With 232 pages and an expanded 12″ by 12″ format, our biggest print issue yet celebrates the people, places, music, and art of our hometown, including cover features on David Lynch, Nipsey Hussle, Syd, and Phoebe Bridgers’ Saddest Factory Records, plus Brian Wilson, Cuco, Ty Segall, Lord Huron, Remi Wolf, The Doors, the art of RISK, Taz, Estevan Oriol, Kii Arens, and Edward Colver, and so much more.
HEALTH, RAT WARS
The group’s fifth album continues to solidify their goth-industrial aesthetic while remaining first and foremost a pop album—albeit one wrapped in leather and spikes.
DJ Rashad, Double Cup [10th Anniversary Reissue]
Packaged with new artwork and a single bonus track, the main argument for this reissue’s existence is introducing Rashad to a new generation of dance, rap, electro, house, juke, and, yes, footwork fans.
Peter Gabriel, i/o
The broadly poetic tales of ordinary madness on the Genesis co-founder’s first LP of new original material in over two decades are often spare and daringly melodic.
Tegan Quin discusses the sisters’ new album Crybaby, their new TV series High School, and surviving another set of overlapping press cycles.
With her debut EP “Faking My Own Death” out this Friday, the songwriter discusses making the leap from Texas to NYC, recording with Lord Huron, and becoming a cowboy.
In our latest digital cover story, Baker dives into the experiences that led to her new album “Little Oblivions.”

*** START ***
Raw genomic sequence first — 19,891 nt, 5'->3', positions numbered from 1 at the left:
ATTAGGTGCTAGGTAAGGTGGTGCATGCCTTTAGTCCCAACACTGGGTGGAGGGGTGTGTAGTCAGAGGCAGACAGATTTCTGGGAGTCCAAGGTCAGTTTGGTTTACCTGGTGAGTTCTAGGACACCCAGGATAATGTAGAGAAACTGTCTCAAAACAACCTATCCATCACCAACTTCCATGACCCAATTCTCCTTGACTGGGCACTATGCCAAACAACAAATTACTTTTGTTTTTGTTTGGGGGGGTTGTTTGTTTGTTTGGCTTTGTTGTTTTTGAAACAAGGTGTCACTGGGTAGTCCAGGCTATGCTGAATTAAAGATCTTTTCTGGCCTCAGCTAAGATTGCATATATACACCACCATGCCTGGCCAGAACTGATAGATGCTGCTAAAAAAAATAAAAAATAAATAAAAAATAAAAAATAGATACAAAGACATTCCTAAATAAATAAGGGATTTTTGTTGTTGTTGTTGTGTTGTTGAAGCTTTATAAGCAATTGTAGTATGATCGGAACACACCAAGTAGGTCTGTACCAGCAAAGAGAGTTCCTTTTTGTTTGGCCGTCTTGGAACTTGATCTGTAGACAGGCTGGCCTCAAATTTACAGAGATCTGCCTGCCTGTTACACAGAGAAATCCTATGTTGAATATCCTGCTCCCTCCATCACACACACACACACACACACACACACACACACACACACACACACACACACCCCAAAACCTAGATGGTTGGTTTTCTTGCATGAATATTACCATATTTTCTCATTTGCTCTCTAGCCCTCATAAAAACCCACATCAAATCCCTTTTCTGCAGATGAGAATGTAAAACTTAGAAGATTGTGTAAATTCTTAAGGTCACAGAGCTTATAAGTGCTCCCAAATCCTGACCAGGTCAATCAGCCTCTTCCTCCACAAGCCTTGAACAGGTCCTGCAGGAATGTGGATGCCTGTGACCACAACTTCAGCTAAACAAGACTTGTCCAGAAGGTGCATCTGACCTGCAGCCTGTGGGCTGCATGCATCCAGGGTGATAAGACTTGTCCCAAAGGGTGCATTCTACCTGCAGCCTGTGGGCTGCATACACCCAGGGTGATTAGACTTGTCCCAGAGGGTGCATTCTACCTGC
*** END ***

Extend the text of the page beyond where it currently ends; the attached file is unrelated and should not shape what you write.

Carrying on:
The songwriter dishes on Booker T’s anecdotes, the inspiration of Willie Nelson’s “Stardust,” and finally going solo.
The songwriter discusses what she describes as her treatise on having a personal life during the apocalypse.
The Alabama songwriter talks her new record and the challenges of being sober in the music biz.
In our first digital cover story, the duo discuss the new album, establishing distinct identities, and how music saved their relationship.
The songwriter on the quick evolution from her 2017 breakthrough to this month’s “Anak Ko.”
Along with Julien Baker + Manchester Orchestra’s Andy Hull, Grant remembers Scott Hutchison’s brutally honest artistry.
On her debut “Beware of the Dogs,” the Aussie singer-songwriter addresses the progress and pain of #MeToo.
The “Our Band Could Be Your Life” writer has a new book, “Rock Critic Law,” which lays out 101 of the tropes that lazy music writers can’t seem to help but fall back on over and over. But he isn’t mad—he’s just trying to make writers better.
With “≠,” the producer known as DSARDY aims to address technology’s dehumanizing effects by enlisting the help of the industry’s preeminent humans.
After the election, the Richmond artist threw out the introspective album she’d been working on and started over. What she made next was music for everyone.
When he’s not busy playing in one of the most beloved indie bands around, Chris Funk is looking for the stories that get to the core of what drives musicians.
Across all of “Turn Out the Lights,” Baker doesn’t pull a single punch.
As much as “Beast Epic”‘s music feels like a look back with a head full of experience, it doesn’t stop Sam Beam from keeping his lyrical gaze on what’s ahead of him.
Art at ground level.
Behind the boards with Mario Caldato Jr.
The longtime “Rolling Stone” critic’s new book examines the Fab Four in a new light.
Since starting over three years ago, the song dissection podcast has turned into an institution—but it continues to surprise its creator with each episode.